Garton & Harris

Understanding the process of naming a power of attorney

Many people understand the importance of naming someone to take care of affairs after they pass away. But, what if an individual is still alive but unable to make decisions? In these cases, having a power of attorney named in accordance with British Columbia estate law can make a significant difference. Setting up a power of attorney can be quite easy, and is often done as part of the overall estate planning process.

Issues of incapacity, guardianship and powers of attorney often come up when someone visits a lawyer to draft a will or prepare a trust. Ideally, advice on all these issues comes from someone who is local, specialized in this field, and understands provincial estate law. The attorney will be able to explain the different types of powers of attorney, and the steps which can be taken to prevent abuse of this critical role later on.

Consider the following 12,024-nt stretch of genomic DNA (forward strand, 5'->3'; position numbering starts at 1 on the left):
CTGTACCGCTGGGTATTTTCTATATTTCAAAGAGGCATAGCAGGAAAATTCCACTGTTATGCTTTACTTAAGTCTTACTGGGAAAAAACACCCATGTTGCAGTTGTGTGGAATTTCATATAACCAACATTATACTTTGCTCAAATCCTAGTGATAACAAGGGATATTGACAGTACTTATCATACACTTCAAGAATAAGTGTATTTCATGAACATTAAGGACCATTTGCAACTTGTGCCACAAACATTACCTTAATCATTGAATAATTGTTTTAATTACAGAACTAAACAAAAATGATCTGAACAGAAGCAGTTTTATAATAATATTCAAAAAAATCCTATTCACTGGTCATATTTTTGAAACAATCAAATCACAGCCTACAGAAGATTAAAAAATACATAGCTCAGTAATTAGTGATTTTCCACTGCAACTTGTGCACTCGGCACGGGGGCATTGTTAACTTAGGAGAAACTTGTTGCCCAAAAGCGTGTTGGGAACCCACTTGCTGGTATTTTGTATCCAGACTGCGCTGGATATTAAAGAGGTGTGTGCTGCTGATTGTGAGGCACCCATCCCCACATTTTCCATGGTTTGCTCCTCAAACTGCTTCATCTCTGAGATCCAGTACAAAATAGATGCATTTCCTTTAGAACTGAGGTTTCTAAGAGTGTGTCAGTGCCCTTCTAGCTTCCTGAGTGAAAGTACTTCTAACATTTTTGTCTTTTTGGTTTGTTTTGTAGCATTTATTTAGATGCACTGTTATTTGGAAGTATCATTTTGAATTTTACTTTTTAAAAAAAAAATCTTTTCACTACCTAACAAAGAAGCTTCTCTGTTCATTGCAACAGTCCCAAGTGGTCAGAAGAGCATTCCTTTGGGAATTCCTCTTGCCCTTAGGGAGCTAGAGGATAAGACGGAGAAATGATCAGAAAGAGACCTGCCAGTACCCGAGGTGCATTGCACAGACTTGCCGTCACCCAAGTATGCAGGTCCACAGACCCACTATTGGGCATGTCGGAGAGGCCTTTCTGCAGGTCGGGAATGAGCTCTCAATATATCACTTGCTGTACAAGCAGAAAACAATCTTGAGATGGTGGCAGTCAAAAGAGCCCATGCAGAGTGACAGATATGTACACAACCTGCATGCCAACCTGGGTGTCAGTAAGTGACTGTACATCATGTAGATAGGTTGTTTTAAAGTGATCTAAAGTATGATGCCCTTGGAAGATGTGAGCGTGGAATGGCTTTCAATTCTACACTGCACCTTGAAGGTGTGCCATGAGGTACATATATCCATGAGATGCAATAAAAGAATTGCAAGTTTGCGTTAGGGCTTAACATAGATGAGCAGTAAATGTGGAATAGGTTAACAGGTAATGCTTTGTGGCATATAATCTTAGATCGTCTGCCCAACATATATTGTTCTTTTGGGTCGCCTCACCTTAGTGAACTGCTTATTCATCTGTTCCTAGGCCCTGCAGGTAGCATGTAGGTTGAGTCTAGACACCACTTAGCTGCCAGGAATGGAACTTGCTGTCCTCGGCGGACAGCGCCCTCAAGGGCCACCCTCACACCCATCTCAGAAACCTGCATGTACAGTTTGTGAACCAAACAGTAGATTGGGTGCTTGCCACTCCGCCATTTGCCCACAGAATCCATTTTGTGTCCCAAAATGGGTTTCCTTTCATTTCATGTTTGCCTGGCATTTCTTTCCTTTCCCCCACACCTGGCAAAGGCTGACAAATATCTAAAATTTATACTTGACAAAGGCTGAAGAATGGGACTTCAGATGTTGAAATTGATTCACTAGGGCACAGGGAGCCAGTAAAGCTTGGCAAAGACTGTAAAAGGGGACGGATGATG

There are two types of powers of attorney: limited and general. Limited is named when there is a particular task for which someone wishes to designate another to undertake; for example, signing off on a property sale when they are out of town. A general power of attorney provides a much larger scope of rights and responsibilities. In both cases, but particularly for general power of attorney, picking the right person or people for this role is critical.

When setting up a power of attorney, your British Columbia lawyer will ask if you want a separate person responsible for medical decisions and financial decisions. This is typically the best practice, particularly if there is no spouse involved. Issues like this are important to explore with a lawyer to find the best option and ensure paperwork is properly completed.

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